US6285283Aug 20, 1999Sep 4, 2001Protex International Corp.Security anchoring and electronic sensor system
US6386906Mar 16, 1998May 14, 2002Telefonix IncCord management apparatus and method
US6575115 *Feb 22, 1999Jun 10, 2003Ray Keith LakeThickness gauge pin
US6690277Mar 23, 2001Feb 10, 2004Henry Louis HansenSecurity system
US6735825Nov 18, 2002May 18, 2004James BermanSecured pen and holder
US6761579Jun 1, 2001Jul 13, 2004Telefonix, Inc.Secure mounting assembly for a retail product display
US6896543May 18, 2004May 24, 2005Telefonix, Inc.Secure mounting assembly for a retail product display
US7183914Feb 28, 2005Feb 27, 2007B & G Plastics, Inc.Hang tag with swivel attachment
US7456741Feb 21, 2007Nov 25, 2008B&G Plastics, Inc.Hang tag with swivel attachment
US7607618 *Nov 28, 2006Oct 27, 2009Belkin International, Inc.Cable clip for organizing and routing cables and wires
US7661567 *Oct 5, 2006Feb 16, 2010RND DevelopmentStick-on security ring for a hand held device
US8042774 *Oct 3, 2008Oct 25, 2011Panduit Corp.Control panel mount having one or more strain relief features
US8344891Jun 11, 2009Jan 1, 2013Checkpoint Systems, Inc.Security hard tag with attachment clip and method for attaching and detaching
US8547228Jul 27, 2011Oct 1, 2013Checkpoint Systems, Inc.Multi-attach reusable tag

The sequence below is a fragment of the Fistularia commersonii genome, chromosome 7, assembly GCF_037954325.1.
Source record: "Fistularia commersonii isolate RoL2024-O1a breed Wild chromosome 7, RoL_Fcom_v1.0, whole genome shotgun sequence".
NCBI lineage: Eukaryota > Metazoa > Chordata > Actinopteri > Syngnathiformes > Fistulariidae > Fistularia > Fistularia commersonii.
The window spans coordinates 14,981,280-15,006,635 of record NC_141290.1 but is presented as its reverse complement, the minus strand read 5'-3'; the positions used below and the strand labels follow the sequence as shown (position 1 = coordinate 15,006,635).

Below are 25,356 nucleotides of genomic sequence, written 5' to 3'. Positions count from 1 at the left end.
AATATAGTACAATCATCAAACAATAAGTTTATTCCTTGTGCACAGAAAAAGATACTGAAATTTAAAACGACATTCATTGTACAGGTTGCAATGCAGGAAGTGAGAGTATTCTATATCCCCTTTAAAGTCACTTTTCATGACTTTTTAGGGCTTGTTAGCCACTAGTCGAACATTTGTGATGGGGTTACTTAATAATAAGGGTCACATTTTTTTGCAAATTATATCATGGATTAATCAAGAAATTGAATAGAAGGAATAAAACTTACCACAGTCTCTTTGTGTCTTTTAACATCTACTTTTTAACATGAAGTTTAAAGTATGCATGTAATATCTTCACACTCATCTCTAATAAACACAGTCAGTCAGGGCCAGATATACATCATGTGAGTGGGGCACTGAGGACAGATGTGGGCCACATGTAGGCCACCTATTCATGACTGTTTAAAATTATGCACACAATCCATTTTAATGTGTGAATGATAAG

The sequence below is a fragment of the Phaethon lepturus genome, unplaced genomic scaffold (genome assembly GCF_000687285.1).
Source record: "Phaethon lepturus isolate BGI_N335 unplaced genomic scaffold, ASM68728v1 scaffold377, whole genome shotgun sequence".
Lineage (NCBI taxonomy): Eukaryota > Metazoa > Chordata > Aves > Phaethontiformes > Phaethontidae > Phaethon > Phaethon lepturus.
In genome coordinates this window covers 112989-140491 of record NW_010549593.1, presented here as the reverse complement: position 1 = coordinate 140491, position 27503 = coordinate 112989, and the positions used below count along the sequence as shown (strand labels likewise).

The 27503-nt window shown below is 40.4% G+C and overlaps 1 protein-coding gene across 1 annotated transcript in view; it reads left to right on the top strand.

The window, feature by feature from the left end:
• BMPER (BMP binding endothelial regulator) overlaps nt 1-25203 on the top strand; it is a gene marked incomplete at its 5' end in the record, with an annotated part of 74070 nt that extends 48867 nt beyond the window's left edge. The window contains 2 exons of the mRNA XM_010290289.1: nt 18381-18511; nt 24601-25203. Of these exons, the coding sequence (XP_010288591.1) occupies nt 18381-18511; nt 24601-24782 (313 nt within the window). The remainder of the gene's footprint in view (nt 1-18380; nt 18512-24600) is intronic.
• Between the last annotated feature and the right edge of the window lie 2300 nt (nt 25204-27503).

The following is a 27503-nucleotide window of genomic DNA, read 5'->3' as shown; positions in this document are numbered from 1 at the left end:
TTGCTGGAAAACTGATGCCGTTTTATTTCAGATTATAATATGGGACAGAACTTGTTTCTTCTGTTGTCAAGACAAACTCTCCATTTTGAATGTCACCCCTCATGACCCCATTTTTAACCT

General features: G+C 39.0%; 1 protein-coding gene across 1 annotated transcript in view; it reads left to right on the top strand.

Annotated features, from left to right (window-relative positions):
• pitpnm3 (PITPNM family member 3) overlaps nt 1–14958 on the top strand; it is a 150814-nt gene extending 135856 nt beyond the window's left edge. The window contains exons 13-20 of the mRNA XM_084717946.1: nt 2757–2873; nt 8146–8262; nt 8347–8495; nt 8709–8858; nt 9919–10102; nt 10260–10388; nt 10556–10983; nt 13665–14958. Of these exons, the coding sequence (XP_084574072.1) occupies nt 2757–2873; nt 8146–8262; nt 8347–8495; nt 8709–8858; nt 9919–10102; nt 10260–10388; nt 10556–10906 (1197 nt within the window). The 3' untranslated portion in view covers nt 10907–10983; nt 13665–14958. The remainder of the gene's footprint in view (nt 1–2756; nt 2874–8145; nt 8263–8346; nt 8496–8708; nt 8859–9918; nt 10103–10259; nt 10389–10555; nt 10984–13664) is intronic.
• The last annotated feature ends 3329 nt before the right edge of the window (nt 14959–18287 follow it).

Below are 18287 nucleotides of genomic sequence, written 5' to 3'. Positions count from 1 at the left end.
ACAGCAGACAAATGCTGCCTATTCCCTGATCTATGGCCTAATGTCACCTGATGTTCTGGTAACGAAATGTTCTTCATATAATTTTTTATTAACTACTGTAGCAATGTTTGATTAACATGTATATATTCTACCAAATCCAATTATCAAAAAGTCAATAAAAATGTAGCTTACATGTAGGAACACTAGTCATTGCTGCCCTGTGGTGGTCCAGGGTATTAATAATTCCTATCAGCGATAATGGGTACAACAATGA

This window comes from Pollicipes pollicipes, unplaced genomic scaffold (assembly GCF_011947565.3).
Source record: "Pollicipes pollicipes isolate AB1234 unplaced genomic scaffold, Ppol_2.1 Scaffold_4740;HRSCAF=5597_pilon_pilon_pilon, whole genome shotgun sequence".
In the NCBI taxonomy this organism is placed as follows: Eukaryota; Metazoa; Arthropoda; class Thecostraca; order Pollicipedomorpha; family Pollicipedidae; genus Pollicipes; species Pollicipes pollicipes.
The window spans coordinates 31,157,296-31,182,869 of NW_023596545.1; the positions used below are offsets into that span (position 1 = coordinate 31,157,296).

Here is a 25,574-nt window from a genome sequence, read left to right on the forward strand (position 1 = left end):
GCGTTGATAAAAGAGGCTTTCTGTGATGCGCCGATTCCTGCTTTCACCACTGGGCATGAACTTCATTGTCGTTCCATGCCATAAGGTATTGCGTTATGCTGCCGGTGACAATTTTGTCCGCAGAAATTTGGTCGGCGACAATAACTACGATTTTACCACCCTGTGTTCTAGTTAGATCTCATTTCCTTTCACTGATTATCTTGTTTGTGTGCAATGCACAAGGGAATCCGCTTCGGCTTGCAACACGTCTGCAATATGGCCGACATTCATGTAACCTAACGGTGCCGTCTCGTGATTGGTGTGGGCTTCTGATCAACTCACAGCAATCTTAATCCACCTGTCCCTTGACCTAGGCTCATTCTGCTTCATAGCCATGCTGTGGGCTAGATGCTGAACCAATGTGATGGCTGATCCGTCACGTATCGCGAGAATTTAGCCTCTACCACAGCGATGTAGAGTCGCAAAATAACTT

US8547229Jul 28, 2011Oct 1, 2013Checkpoint Systems, Inc.Multi-attach disposable tag
US8581726Sep 21, 2010Nov 12, 2013Checkpoint Systems, Inc.Two-stage universal security hard tag and method for attaching and detaching
US8696377Jun 25, 2013Apr 15, 2014Vanguard Products Group, Inc.Communication connector with analog coupling circuit
Classifications
U.S. Classification24/304, 248/205.3, 24/3.13, 24/114.6
International ClassificationF16G11/00, E05B73/00
Cooperative ClassificationE05B73/0005, F16G11/00
European ClassificationF16G11/00, E05B73/00A
Legal Events
DateCodeEventDescription
Feb 28, 2014ASAssignment
Owner name: SUNTRUST BANK, FLORIDA
Effective date: 20121228
Free format text: SECURITY AGREEMENT;ASSIGNORS:VANGUARD PRODUCTS GROUP, INC.;VPG LEASING, LLC;REEL/FRAME:032368/0167
Sep 29, 2011ASAssignment
Effective date: 20110928
Free format text: NUNC PRO TUNC ASSIGNMENT;ASSIGNOR:PROTEX INTERNATIONAL CORP.;REEL/FRAME:026988/0429
Owner name: VANGUARD PRODUCTS GROUP, INC., FLORIDA
Sep 1, 2011ASAssignment
Effective date: 20110630
Free format text: SECURITY AGREEMENT;ASSIGNOR:VANGUARD PRODUCTS GROUP, INC.;REEL/FRAME:026891/0520
Owner name: PROTEX INTERNATIONAL CORP., NEW YORK
Aug 22, 2011ASAssignment
Owner name: VANGUARD PRODUCTS GROUP, INC., FLORIDA
Free format text: ASSIGNMENT OF ASSIGNORS INTEREST;ASSIGNOR:PROTEX INTERNATIONAL CORP.;REEL/FRAME:026782/0559
Effective date: 20110815
Jun 22, 2009FPAYFee payment
Year of fee payment: 12
May 19, 2005FPAYFee payment
Year of fee payment: 8
Jun 21, 2001FPAYFee payment
Year of fee payment: 4
May 1, 1998ASAssignment
Owner name: PROTEX INTERNATIONAL CORP., NEW YORK
Free format text: ASSIGNMENT OF ASSIGNORS INTEREST;ASSIGNOR:KANE, ROGER A.;REEL/FRAME:009157/0690
Effective date: 19980423